Sunday, August 2, 2009

MAD FARMER MANIFESTO: THE FIRST AMENDMENT

Wendell Berry's classic and its updates stand the test of time

Wendell Berry’s “Manifesto: The Mad Farmer Liberation Front” has resonated with many of us with words like:

“…So, friends, everyday do something
that won’t compute. Love the Lord.
Love the world. Work for nothing.
Take all that you have and be poor.
Love someone who does not deserve it.
Denounce the government and embrace
the flag. Hope to live in that free
republic for which it stands.
Give your approval for all you cannot
understand. Praise ignorance, for what man
has not encountered he has not destroyed.
Ask the questions that have no answers.
Invest in the millennium. Plant sequoias…”

Berry
’s “First Amendment” to “Manifesto” in The Selected Poems of Wendell Berry (Counterpoint, 1998) goes like this:


Berry precedes the poem with an excerpt of a letter from Thomas Jefferson to Rev. James Madison: “…it is not too soon to provide by every possible means that as few as possible shall be without a little portion of land. The small landholders are the most precious part of a state.”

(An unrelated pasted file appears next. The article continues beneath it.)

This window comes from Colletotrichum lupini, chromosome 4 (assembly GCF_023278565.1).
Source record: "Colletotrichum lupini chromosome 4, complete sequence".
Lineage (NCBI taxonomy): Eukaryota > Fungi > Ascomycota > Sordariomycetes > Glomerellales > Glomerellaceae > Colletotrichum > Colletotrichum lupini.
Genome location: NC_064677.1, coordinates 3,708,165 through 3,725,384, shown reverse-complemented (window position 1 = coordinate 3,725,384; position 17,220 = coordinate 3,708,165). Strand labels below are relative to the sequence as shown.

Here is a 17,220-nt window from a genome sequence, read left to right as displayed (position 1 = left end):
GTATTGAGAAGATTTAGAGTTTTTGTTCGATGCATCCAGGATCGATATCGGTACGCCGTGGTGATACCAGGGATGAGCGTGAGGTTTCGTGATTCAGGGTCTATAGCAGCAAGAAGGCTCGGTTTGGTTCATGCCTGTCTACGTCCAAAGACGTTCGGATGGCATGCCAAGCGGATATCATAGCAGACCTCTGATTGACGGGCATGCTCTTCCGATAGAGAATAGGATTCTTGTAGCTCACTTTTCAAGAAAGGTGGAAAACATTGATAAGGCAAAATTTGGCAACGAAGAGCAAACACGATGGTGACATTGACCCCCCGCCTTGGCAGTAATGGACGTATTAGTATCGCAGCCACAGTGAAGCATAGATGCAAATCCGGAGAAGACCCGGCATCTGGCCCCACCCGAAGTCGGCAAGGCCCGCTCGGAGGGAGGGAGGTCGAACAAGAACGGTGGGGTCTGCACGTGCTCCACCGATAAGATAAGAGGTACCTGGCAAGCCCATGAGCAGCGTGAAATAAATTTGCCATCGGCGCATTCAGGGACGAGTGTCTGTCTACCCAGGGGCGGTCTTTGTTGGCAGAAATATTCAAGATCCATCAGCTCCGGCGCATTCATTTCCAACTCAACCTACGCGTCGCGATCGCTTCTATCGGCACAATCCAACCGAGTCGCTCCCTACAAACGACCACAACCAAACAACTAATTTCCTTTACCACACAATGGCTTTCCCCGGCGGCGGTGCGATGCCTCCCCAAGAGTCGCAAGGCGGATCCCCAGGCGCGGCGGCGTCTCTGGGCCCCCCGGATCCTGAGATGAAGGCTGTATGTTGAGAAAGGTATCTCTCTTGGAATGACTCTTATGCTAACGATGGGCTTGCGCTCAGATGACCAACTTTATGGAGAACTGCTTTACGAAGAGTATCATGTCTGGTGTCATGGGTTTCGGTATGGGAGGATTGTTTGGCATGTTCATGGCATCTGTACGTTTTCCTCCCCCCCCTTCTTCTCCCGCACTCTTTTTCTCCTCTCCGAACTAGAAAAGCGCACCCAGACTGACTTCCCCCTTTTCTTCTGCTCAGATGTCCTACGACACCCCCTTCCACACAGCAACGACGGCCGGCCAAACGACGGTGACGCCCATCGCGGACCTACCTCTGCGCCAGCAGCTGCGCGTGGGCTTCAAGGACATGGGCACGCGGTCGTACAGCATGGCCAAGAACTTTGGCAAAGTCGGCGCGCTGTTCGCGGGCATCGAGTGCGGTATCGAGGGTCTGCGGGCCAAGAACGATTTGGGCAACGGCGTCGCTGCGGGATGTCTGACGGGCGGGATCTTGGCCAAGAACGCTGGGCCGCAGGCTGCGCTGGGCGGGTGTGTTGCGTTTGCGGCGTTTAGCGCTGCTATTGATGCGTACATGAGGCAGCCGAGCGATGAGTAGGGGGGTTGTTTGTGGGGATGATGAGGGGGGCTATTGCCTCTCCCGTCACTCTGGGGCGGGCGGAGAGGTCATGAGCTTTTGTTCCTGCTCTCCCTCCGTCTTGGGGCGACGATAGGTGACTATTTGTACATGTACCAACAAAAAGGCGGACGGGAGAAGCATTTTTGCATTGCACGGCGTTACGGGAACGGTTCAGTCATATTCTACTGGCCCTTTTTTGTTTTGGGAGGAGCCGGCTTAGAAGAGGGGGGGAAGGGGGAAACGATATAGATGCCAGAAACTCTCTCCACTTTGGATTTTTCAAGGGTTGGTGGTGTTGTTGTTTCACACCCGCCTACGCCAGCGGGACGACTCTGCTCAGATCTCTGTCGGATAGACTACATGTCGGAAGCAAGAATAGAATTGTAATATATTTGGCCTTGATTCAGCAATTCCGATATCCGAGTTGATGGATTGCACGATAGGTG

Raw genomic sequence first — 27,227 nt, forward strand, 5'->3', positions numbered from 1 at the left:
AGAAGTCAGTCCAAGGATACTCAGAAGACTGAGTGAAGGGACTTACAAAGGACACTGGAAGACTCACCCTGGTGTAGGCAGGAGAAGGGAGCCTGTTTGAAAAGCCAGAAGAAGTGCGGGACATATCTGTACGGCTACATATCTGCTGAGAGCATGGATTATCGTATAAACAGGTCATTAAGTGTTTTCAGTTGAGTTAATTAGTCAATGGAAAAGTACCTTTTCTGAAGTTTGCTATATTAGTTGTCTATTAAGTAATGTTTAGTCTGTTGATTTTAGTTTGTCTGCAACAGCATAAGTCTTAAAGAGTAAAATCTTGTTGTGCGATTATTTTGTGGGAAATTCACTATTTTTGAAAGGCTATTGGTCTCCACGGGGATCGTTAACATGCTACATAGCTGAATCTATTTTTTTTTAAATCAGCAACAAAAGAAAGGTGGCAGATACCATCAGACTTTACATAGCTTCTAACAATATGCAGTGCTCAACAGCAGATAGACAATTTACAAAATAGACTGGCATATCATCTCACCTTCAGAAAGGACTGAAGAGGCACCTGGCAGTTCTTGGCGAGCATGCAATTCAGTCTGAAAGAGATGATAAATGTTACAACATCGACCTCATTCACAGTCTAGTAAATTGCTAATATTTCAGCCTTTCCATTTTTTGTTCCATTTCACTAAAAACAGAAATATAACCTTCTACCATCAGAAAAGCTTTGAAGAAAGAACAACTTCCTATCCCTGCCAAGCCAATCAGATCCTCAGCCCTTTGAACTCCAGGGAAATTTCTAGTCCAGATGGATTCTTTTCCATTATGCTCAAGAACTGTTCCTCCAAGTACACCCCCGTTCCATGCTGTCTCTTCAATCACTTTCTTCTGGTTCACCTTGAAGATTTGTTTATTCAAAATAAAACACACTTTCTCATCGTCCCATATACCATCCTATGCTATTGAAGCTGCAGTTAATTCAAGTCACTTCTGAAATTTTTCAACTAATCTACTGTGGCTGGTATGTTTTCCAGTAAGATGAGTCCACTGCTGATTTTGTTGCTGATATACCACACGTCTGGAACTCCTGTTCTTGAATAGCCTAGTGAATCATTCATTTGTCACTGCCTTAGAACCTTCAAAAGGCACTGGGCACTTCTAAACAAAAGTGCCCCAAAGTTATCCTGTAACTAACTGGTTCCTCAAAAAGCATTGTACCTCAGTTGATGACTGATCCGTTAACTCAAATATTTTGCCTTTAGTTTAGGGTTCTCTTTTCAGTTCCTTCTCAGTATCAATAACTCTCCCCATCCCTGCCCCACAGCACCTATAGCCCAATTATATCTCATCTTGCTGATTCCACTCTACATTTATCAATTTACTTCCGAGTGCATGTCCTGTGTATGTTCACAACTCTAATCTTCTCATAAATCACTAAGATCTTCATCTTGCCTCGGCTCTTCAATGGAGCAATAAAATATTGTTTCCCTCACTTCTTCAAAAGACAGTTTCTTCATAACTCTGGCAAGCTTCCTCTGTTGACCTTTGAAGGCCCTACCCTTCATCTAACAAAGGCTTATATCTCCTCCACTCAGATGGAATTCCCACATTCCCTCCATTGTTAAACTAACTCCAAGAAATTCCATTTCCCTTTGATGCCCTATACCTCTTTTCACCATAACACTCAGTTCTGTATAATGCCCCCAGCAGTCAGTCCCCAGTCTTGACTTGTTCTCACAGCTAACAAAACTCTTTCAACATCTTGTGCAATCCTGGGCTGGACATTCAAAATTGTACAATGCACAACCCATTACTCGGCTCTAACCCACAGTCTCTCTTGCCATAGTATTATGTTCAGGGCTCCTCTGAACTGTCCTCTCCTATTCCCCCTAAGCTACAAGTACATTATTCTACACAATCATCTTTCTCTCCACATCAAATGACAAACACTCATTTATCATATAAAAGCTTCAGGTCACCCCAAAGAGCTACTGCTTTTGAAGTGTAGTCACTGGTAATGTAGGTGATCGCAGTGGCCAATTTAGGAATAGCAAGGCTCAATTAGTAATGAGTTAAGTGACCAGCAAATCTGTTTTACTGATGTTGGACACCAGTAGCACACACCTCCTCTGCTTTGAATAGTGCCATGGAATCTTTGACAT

That is the glimmering vein
of our sanity, dividing from us
from the start: land under us
to steady us when we stood,
free men in the great communion
of the free. The vision keeps
lighting in my mind, a window
on the horizon in the dark.

To be sane in a mad time
is bad for the brain, worse
for the heart. The world
is a holy vision, had we clarity
to see it--a clarity that men
depend on men to make.

It is ignorant money I declare
myself free from, money fat
and dreaming in its sums, driving
us into the streets of absence,
stranding the pasture trees
in the deserted language of banks.


And I declare myself free
from ignorant love. You easy lovers
and forgivers of mankind, stand back!
I will love you at a distance,
and not because you deserve it.
My love must be discriminate
or fail to bear its weight.


In the spirit of dialog, I welcome comments and/or questions. Click on "responses" below to post. They're moderated only to reduce incivility.

No comments:

Post a Comment

Your tasteful comments and/or questions are welcome. Posts are moderated only to reduce a few instances of incivility.